• body girth;
  • Japanese whiting;
  • master curve;
  • mesh selectivity;
  • sweeping trammel net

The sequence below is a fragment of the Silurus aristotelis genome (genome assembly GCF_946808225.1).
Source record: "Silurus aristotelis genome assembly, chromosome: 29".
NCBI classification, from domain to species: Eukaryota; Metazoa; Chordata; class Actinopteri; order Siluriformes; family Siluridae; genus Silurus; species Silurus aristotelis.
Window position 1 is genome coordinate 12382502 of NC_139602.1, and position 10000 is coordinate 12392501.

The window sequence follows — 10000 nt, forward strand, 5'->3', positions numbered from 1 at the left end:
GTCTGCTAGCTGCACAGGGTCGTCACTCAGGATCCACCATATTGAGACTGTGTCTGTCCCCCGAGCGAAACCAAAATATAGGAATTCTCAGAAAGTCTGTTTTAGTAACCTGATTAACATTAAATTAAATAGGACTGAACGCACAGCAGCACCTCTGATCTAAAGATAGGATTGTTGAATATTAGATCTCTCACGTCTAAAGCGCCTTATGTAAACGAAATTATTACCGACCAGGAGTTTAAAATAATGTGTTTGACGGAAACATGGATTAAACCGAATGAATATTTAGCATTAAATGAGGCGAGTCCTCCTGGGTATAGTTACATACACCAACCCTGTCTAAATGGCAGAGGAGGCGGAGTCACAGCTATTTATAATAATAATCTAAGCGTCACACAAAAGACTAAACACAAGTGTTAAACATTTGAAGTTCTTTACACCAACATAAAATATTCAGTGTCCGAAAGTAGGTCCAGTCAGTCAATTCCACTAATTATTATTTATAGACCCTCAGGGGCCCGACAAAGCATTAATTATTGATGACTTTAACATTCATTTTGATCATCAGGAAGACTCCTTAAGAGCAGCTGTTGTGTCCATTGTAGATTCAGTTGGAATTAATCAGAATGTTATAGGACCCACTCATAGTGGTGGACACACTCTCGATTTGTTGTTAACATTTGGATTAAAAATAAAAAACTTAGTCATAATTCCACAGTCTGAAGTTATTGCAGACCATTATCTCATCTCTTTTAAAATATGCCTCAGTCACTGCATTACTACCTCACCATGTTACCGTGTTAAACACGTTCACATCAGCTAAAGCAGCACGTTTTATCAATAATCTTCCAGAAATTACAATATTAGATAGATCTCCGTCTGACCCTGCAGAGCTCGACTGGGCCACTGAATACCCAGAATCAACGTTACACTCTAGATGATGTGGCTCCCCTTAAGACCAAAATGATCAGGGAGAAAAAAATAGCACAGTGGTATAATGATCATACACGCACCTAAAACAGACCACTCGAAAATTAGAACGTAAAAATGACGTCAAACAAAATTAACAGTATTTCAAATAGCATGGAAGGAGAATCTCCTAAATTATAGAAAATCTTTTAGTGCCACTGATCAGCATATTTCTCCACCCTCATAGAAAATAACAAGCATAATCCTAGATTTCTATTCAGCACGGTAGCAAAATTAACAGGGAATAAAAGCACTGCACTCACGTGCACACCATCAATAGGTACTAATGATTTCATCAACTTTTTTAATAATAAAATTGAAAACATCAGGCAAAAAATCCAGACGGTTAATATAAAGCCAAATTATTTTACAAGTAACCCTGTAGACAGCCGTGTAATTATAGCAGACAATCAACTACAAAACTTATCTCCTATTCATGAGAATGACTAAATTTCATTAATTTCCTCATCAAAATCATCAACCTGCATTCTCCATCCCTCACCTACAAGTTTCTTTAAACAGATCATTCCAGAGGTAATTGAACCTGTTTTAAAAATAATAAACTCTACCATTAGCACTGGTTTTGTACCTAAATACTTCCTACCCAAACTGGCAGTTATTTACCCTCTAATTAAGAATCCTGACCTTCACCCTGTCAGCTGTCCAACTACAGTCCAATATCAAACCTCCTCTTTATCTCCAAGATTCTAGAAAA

To determine the mesh selectivity of a sweeping trammel net for Japanese whiting Sillago japonica, experimental fishing operations using three different inner net mesh lengths (27.5, 31.0 and 33.5 mm) were carried out in Tateyama Bay, Chiba Prefecture, Japan from August to November 1996 and from April to May 1997. The length mode of captured fish increased in proportion to the mesh length from 150–160 mm of the smallest mesh to 190–200 mm total length of the largest mesh. The master curve of selectivity in terms of length ratio to the mesh length (l/m) showed a wide selection range of 50% relative efficiency compared to the mesh selectivity curve of gill net. The curve had a peak at l/m of 6.3 with the selection range from 5.4 to 7.4. This suggested that the trammel net caught a large number of entangled or pocketed fish in comparison to the gilled fish due to the effect of inner net slackness. In terms of body girth ratio to mesh perimeter (G/P), the curve had a peak at G/P of 1.31, which reflected that relative efficiency of capture reached its maximum when the body girth of fish was 1.31 times that of the mesh perimeter.